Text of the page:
Overall, wview is a fine choice for weather station software and wview runs very well on the Raspberry Pi 2. If you’d like to try it for yourself, the NetCodger has provided the following Bash script to quickly update a new Rasbian OS install, install wview, and create the RAM disk and startup environment for wview. There’s also a second optional script that can be used to import data from an existing wview installation, if you choose to retire your existing system. To use it, save it in a file on your Raspberry Pi. Make sure to make the file executable with the sudo chmod +x installWview.sh command and then run the file with sudo ./installWview.sh

installWview.sh

#!/bin/bash

# installWview.sh
#
# Script to install WView weather station software on new Rapsberry Pi.
#  This script is not meant to be used on an already configured system. 
#  This script could overwrite or break an existing confgiuration.
#
#    By NetCodger 3/27/2015
#


# Make sure this script only runs on a Raspberry Pi.
if ! uname -a | grep "raspberrypi"; then
     echo "This script is meant to only run on a Raspberry Pi."
     echo "This does not appear to be a Raspberry Pi."
     read -n 1 -p "Pres any key exit"
     exit -1
fi


# Make sure that we are root
 if [ $(id -u) != 0 ]; then
     echo "Insufficient privilege to execute this script."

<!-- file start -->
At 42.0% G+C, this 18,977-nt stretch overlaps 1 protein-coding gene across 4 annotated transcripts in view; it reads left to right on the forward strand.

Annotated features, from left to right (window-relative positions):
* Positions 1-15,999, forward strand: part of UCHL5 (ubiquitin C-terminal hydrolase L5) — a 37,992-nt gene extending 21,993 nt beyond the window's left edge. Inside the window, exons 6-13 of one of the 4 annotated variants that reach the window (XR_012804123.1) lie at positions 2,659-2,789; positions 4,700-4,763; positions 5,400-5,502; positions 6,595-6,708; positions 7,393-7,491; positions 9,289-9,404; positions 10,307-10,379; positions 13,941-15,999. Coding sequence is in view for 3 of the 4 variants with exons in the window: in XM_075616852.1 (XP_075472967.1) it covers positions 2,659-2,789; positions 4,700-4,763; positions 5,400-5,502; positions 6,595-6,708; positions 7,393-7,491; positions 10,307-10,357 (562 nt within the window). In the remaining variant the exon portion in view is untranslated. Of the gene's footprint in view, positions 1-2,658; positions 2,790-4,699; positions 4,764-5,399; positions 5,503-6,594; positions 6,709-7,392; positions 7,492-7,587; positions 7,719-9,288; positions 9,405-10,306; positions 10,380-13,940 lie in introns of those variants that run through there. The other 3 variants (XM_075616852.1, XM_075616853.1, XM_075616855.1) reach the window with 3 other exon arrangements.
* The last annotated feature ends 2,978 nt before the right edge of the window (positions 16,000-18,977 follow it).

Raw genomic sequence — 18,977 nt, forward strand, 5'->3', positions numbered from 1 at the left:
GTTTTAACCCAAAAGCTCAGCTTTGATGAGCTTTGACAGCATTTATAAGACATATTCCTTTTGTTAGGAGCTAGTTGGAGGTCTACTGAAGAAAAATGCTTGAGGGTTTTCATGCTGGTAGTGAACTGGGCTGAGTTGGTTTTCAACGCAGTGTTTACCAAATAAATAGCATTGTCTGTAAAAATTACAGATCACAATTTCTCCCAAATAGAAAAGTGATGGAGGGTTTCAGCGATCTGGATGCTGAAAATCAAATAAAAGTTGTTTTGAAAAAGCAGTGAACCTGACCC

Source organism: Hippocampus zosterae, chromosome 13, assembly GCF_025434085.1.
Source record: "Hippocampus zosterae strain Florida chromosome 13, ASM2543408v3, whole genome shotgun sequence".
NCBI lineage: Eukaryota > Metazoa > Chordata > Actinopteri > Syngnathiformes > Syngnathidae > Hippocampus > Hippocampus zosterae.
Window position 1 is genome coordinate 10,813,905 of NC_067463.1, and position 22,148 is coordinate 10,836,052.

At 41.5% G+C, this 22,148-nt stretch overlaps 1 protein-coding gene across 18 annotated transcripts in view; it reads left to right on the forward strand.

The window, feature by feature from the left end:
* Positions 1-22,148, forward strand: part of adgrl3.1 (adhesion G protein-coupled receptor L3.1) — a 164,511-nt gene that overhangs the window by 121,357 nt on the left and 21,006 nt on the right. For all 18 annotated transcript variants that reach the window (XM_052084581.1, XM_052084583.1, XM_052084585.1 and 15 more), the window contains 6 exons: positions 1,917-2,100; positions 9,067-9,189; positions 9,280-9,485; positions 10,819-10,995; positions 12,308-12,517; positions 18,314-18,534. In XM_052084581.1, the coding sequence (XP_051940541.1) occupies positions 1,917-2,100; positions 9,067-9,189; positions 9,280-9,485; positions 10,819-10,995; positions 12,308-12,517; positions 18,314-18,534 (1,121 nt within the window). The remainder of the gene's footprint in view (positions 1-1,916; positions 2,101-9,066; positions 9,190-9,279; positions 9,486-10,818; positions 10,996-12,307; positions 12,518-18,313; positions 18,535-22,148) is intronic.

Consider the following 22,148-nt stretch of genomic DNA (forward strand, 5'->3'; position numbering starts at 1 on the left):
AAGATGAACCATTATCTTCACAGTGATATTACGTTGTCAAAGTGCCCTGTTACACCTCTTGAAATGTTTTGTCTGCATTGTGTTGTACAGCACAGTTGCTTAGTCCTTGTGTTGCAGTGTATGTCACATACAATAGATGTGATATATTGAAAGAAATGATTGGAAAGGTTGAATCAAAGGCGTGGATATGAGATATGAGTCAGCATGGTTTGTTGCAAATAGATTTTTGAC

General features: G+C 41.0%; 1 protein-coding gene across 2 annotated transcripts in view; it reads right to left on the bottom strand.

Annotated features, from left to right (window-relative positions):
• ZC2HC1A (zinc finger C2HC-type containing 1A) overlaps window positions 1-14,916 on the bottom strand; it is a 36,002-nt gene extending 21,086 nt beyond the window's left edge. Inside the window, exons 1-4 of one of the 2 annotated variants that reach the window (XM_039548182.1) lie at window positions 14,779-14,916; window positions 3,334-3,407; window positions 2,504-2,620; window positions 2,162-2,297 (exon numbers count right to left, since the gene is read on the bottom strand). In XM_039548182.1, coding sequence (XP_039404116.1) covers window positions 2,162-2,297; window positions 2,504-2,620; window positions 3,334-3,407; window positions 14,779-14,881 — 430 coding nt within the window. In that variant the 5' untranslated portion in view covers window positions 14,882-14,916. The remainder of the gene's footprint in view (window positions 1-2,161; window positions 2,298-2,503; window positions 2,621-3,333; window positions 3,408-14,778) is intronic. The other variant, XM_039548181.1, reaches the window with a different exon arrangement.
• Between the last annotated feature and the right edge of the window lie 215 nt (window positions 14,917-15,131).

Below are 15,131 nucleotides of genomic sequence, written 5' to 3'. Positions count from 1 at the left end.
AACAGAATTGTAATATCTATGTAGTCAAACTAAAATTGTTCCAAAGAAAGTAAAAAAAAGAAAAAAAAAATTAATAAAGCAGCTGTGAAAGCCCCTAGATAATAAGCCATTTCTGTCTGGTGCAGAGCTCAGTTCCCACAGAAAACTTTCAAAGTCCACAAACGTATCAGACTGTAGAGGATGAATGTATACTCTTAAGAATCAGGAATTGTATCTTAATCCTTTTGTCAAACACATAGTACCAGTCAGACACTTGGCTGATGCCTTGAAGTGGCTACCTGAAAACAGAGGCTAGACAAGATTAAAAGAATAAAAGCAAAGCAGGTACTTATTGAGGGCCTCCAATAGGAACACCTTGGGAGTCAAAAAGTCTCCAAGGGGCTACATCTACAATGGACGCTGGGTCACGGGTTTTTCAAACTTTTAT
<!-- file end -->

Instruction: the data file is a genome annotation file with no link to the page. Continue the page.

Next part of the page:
echo 
     echo "Please re-run the script with sudo installWView.sh"
     read -n 1 -p "Pres any key exit"
     exit -1
fi



# Are you sure?
echo "This script is for installing WView on a new Raspberry Pi installatoin."
echo "Installing on an already configured system could destroy any previous modifications."

read -p "Are you sure you want to continue? (y/n)" -n 1 -r
echo    # (optional) move to a new line
if [[ ! $REPLY =~ ^[Yy]$ ]]; then
    exit 1
fi


# Update /etc/apt/sources.list to include download location for Wview software, if it does not already exist.
if ! grep -Fxq "deb http://www.wviewweather.com/apt/wheezy wheezy main" /etc/apt/sources.list; then
     echo "deb http://www.wviewweather.com/apt/wheezy wheezy main" >> /etc/apt/sources.list
     echo "deb-src http://www.wviewweather.com/apt/wheezy wheezy main" >> /etc/apt/sources.list
fi


# Update installed Raspbian(Debian) software.
apt-get update
apt-get --assume-yes --force-yes upgrade


# Update Pi firmware.
rpi-update


# Prompt user to set timezone as necessary.